Recently I’ve been pondering wether its possible to enhance your mental fitness. I mean its easy to improve your physical fitness – you can go to the gym, run, improve your diet etc – but when it comes to brain power is it really possible to see progress? Back in 2005 Nintendo certainly thought so with the introduction of Brain Age for the popular DS console. Brain Age had you solve simple math problems and complete basic tasks with the premise of making you smarter. Today however, there are several excellent options available for your smart device which make similar claims.
The three most popular brain training apps for mobile are Elevate, Peak and Luminosity. For me, Luminosity is way too expensive (£7.99/$11.99 per month) and as such I have opted to leave it out of this comparison. The two apps which really stood out for me as viable options were Elevate and Peak. Both apps offer a similar experience but they go about delivering it in a slightly different way. I subscribed to both premium services and have been using them frequently for about a month.
Probably the most popular brain training app at the moment is Elevate. Although only launched in May 2014, at time of writing the app has been downloaded 5 million times. What makes Elevate great is its intuitive, bold design and slick execution. Recently Elevate hit the headlines when it was voted as Apples App of the year for 2014. New users to Elevate will first have to complete a quick diagnostics test which will tell the app the areas which need improving on etc. According to elevate the service focuses on your reading and writing skills, along with memory and focus. The app offers a customised service which adjusts appropriately to your performance over time.
Elevate comes with a pretty comprehensive free to use service but if you really want to reap the benefits you will want to subscribe to the premium service for £2.99/$4.99 a month or £31.99/$44.99 for the year. This will give you access to 8 exclusive premium games, unlimited access to all 25 games and also the ability to compare your performance to other Elevate users.
Peak brain training comes from the London based company Brainbow. It offers a very similar experience to Elevate and also comes with some very positive review. Peak also comes high in many app rankings and to date has been downloaded 2 million times. Like Elevate, Peak helps improve your language skills, but puts more of an emphasis on mental agility and problem solving. The service allows you to set your own training goals and like Elevate offers a customised service which adapts to you performance over time.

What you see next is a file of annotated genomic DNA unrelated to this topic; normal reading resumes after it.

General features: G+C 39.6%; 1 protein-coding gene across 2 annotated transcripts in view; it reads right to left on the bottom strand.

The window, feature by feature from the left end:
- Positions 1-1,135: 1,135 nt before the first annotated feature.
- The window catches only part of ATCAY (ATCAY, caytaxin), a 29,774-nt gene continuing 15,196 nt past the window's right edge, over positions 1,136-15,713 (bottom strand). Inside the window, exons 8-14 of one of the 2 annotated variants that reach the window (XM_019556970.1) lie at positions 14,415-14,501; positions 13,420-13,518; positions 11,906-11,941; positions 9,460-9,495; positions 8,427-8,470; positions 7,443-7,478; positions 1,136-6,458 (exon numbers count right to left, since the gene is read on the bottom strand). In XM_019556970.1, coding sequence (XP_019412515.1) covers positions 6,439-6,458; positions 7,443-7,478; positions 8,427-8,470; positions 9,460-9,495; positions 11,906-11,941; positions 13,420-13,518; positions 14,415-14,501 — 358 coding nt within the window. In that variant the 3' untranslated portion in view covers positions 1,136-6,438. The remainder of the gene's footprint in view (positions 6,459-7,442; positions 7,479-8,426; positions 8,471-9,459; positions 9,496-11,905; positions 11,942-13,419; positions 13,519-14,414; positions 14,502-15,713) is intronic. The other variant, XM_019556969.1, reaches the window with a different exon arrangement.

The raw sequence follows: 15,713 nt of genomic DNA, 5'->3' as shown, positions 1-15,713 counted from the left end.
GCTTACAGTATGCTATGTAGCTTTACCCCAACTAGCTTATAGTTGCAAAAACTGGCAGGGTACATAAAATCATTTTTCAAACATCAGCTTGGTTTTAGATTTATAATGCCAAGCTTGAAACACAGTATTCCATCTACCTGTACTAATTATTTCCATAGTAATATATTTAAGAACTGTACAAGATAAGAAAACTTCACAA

Sign up to Peaks pro subscription and gain access to the 6-game daily personal workouts, more comprehensive analytics and unlimited access to all games. The premium package will cost you £2.99/$4.99 a month or £24.99/$34.99 for a yearly subscription. There is also a pretty decent free version, although like its competitor you will need to subscribe to the premium service if your serious about seeing improvements.
Games and design
The structure of Elevate has improved recently and now comprises of three main sections: These ‘Training’, ‘Games’ and
‘Performance’. The ‘training’ tab gives you access to your daily training session and comprises of three specially selected games. The ‘games’ tab gives you access to all 25 games and allows you to practice them as much as you like, and the ‘performance’ tab gives you access to all you statistics and tracks your performance (more on this later).
The games are beautifully designed and incorporate bold colours, slick animations and great sound effects. Because the games
are so well designed and such fun to play you would hardly know you are working out at all. It is clear that a lot of effort has gone into creating this type of experience. Some games are locked until you reach a certain level in associated games, and others are only available in the premium service. There is usually a goal in each game (like maintaining propulsion of a space rocket or navigating a boat across an ocean) and it all helps to make Elevate both interesting and engaging.
Peak also has a lovely design which is easily recognisable. The app basically comprises of two screens. The first screen is centred around your daily goal and workout, and the second contains all you performance stats and progress. You can move between the two screens by swiping with you finger. There is also an icon in the top left hand corner which takes you to the menu, and another in the top right which takes you to the games archive. The interface is very slick looking and fairly easy to use. The games themselves are also very fun to play and offer enough variety to keep you interested. Unlike Elevate though, the games feel more functional rather than recreational.